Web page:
Demand for oil in Saudi Arabia is projected to jump as much as 20 percent during the sweltering summer this year compared to 2014, Reuters reported.
Weather Online stated Saudi Arabia usually sees temperatures up to 54°C (about 129°F) in the warmest months. The average temperature in Saudi Arabia in the summer heat is 45°C (113°F). With the increase in temperature in this time, power plants will likely need 20 percent more fuel oil in 2015 than the previous year, according to Reuters.
To offset the need for greater oil imports, Saudi Arabia boosted new capacity at refineries in Yanbu and Jubail by 800,000 barrels per day since two years ago.
In the past summer, Saudi Arabia burned more oil than it has in recent years and this trend could continue in 2015. The Joint Organizations Data Initiative noted that Saudi Arabia burned 0.9 million bbl/d of oil in July 2014 - the highest level of oil since August 2010. The country is by far the biggest consumer of crude oil in the Middle East.
"Saudi Arabia used an average of 0.7 million bbl/d of crude oil for power generation during the summers from 2009 to 2013," the U.S. Energy Information Administration wrote in a blog in 2014. "During that same period, Iraq and Kuwait, the next two largest users of crude oil for power generation in the Middle East, each averaged roughly 0.08 million bbl/d of crude burn."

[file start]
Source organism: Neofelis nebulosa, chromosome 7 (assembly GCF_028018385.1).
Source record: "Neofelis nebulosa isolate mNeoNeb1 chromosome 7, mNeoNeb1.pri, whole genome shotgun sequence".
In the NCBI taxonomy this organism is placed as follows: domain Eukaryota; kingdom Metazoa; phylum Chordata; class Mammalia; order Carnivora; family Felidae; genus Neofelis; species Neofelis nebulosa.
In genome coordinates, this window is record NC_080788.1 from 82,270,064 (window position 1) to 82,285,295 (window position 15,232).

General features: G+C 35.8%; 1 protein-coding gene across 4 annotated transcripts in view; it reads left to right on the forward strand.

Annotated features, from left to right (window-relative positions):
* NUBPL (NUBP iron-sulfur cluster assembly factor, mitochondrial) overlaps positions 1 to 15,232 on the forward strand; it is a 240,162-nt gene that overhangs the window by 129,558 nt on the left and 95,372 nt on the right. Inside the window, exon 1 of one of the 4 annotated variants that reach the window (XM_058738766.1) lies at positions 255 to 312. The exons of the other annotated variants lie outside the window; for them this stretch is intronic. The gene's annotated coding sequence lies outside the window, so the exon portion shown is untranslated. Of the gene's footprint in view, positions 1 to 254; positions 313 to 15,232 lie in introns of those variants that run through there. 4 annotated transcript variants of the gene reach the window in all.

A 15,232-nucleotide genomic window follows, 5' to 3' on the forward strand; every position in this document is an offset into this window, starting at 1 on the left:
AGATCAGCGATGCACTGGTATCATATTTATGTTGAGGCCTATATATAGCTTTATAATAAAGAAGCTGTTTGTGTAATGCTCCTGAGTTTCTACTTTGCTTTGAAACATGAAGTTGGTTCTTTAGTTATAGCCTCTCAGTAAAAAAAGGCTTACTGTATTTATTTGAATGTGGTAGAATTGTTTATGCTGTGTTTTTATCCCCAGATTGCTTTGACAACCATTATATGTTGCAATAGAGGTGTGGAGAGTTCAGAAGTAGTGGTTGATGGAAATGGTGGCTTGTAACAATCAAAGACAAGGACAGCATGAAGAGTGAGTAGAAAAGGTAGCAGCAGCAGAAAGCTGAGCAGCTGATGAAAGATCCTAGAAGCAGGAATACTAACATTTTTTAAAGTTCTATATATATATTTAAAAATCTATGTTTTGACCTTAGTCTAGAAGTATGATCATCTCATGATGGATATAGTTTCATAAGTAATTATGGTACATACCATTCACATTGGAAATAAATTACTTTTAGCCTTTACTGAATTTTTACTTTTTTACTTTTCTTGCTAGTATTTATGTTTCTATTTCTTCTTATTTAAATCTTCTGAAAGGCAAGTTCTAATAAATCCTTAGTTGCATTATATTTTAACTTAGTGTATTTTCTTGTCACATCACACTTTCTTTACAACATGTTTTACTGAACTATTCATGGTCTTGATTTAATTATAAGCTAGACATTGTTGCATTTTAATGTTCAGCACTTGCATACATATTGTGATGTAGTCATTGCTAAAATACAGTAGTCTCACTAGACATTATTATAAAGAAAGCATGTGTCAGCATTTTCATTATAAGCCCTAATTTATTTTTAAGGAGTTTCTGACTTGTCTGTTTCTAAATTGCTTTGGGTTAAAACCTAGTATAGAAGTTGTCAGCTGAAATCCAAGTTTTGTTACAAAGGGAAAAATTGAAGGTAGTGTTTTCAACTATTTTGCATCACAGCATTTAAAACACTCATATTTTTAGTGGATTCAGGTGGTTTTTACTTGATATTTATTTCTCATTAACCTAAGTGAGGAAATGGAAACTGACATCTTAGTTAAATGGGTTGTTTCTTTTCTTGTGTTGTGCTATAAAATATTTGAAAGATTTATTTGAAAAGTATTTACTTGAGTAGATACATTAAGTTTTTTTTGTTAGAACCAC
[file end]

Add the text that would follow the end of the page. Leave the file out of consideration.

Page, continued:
Demand for oil this year
This year, the trading unit of national oil and natural gas firm Saudi Arabian Oil Company purchased between 300,000 to 1.5 million barrels of gasoil for May delivery and between 1.2 million to 2.5 million barrels of gasoil for June.
Although there is greater refining capacity to help meet demand for petroleum products, there has been little change to fuel oil production, Energy Security Analysis, Inc. and Energy Aspects said. The market research and strategic advisory services firm and independent research consultancy predicted fuel oil demand will rise from 300,000 to 410,000 bbl/d in 2014 to 420,000 to 430,000 bbl/d this year.
This could cause problems as fuel oil demand in Saudi Arabia is increasing but output has not caught up.
In the future, power generation demand could be exacerbated by population increases. The EIA cited Saudi Arabia's Central Department of Statistics & Information that stated the country's population rose 2.55 percent in 2014.